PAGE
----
Join us for a reading that celebrates the launch of Christopher Howell’s new collection Love’s Last Number (Milkweed, 2017).
Praise for Howell’s Love’s Last Number:
In these offerings, one could easily argue that we are quietly drawn into an entire book of war poems, demonstrating the abidingly cruel relationship between human beings and the inexorable. It is a circumstance so quietly and powerfully vivified time and again: “The soldiers are through listening / and after a while the tea is cold.” These poems give rise to so much emotion it can barely be contained, defining us all—and this book—as small but incredibly necessary lights amidst a great, historic and personal wall of so much—‘the pneuma of hope’s tiny bells.’” –Alberto Rios
“Christopher Howell is our own prophet-seer. He knows the numbers of infinite angels dancing on infinite pins. He knows the stars within the stars within the stars within the skulls. He knows this wrong and shining world the way a boy comes to know it when forced by a teacher to write ‘Dreaming makes one stupid’ over and over on a chalkboard, when he knows already that dreaming is the god that makes us free. These poems are great gifts. They contain the wisdoms. our fathers would say to us after they are dead and gone. These poems are necessary. They are essential.” —John Hodgen
“In these gemlike meditations on love and time and the human condition—and so much more—Christopher Howell’s vision is nearly mystical, his music is almost entirely uncanny. To read these pieces is to experience what Owen Barfield called the ‘felt change of consciousness,’ or poetry pursuing poetry’s highest calling. His poetry alters the way we might view our brief time here on Earth, by expanding it, by giving us glimpses into the secrets of existence itself, by making meaning. But, of course, because he is such a gifted poet, Howell approaches this enormous task through the senses, via the small things, and in language that’s both mesmerizing and plainspoken. There is a distance in this tone that is all about clarity, and a proximity that is all about intimacy, humility. This is a book you’ll read in a sitting, and then return to all your life.” —Laura Kasischke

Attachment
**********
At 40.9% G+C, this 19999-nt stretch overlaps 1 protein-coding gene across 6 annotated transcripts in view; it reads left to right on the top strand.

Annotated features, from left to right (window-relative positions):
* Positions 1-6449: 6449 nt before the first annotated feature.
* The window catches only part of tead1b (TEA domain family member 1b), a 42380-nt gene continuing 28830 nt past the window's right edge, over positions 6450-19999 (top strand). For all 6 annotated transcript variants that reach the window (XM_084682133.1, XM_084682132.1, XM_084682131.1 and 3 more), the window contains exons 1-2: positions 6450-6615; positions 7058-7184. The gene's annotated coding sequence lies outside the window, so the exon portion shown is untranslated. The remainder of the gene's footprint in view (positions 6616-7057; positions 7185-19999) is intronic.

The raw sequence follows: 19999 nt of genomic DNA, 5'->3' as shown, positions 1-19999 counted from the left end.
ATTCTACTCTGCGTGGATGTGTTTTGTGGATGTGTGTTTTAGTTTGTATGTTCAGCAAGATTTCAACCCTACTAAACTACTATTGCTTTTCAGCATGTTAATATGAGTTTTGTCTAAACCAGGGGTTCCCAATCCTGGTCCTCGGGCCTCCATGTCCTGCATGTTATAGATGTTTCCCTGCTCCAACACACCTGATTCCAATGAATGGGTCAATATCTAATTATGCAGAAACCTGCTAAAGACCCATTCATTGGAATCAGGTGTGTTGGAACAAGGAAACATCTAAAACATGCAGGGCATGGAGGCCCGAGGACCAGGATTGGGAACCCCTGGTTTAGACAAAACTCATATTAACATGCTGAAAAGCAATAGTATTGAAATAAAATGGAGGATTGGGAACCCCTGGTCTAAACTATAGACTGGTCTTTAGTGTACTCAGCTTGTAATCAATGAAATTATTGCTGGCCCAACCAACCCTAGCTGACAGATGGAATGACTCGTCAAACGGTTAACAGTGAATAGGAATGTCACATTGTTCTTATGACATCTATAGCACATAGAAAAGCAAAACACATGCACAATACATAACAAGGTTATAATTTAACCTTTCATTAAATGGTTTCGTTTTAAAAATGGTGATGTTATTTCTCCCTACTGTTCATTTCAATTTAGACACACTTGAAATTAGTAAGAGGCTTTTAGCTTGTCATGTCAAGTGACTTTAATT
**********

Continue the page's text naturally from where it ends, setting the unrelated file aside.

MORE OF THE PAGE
Christopher Howell has published ten collections of poems, most recently Gaze and Love’s Last Number. His poems, translations, and essays have been widely published in anthologies and journals, including Harper’s, Gettysburg Review, Denver Quarterly, and Antioch Review. The recipient of three Pushcart Prizes, he has also received multiple fellowships from the National Endowment for the Arts, the Washington Artist Trust, the Oregon Arts Commission, and the Massachusetts Cultural Council. He has also been awarded the Helen Bullis, Vachel Lindsay, and Vi Gale prizes, the Washington State Governor’s Prize for Literature, the Washington State Book Award, and the Stanley W. Lindberg Award for Editorial Excellence. A native of the Northwest, Howell was a military journalist during the Vietnam War and later received an MA from Portland State University and an MFA from the University of Massachusetts-Amherst. He now teaches at Eastern Washington University, where he is also director of Willow Springs Books as well as director and principal editor for Lynx House Press.